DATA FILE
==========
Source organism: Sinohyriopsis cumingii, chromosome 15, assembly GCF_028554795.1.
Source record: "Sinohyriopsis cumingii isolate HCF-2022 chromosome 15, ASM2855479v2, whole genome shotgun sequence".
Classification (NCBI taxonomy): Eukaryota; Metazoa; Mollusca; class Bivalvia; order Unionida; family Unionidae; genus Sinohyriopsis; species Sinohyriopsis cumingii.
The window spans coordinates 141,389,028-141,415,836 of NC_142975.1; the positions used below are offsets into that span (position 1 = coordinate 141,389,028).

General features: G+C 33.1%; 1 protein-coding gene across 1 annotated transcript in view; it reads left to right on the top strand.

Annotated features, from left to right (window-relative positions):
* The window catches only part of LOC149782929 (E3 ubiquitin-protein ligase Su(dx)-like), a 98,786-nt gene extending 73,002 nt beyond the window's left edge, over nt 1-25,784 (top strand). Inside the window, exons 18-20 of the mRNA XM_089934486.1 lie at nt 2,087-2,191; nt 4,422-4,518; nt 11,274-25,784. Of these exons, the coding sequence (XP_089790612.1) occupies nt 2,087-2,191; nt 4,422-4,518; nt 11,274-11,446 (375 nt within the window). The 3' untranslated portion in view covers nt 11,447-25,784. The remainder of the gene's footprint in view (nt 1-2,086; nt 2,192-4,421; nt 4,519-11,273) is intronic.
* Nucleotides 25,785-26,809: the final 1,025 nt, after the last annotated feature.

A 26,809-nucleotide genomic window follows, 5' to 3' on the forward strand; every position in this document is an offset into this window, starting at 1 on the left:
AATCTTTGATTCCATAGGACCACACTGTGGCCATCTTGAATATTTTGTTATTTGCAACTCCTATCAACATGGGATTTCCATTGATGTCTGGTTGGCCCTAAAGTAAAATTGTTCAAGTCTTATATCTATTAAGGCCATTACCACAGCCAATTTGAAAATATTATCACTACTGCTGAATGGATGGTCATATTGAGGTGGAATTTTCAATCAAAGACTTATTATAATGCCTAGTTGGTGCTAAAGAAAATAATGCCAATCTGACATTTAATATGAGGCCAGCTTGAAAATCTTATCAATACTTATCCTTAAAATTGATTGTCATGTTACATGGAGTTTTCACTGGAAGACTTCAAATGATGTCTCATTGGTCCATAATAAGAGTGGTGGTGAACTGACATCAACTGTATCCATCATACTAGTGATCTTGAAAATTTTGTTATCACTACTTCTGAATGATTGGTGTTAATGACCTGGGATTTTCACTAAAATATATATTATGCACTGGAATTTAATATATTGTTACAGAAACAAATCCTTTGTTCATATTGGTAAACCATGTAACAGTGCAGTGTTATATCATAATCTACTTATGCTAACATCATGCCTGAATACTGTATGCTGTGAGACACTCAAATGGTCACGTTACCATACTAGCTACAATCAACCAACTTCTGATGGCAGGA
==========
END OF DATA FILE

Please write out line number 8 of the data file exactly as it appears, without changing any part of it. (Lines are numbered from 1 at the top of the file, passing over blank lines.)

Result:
* Nucleotides 25,785-26,809: the final 1,025 nt, after the last annotated feature.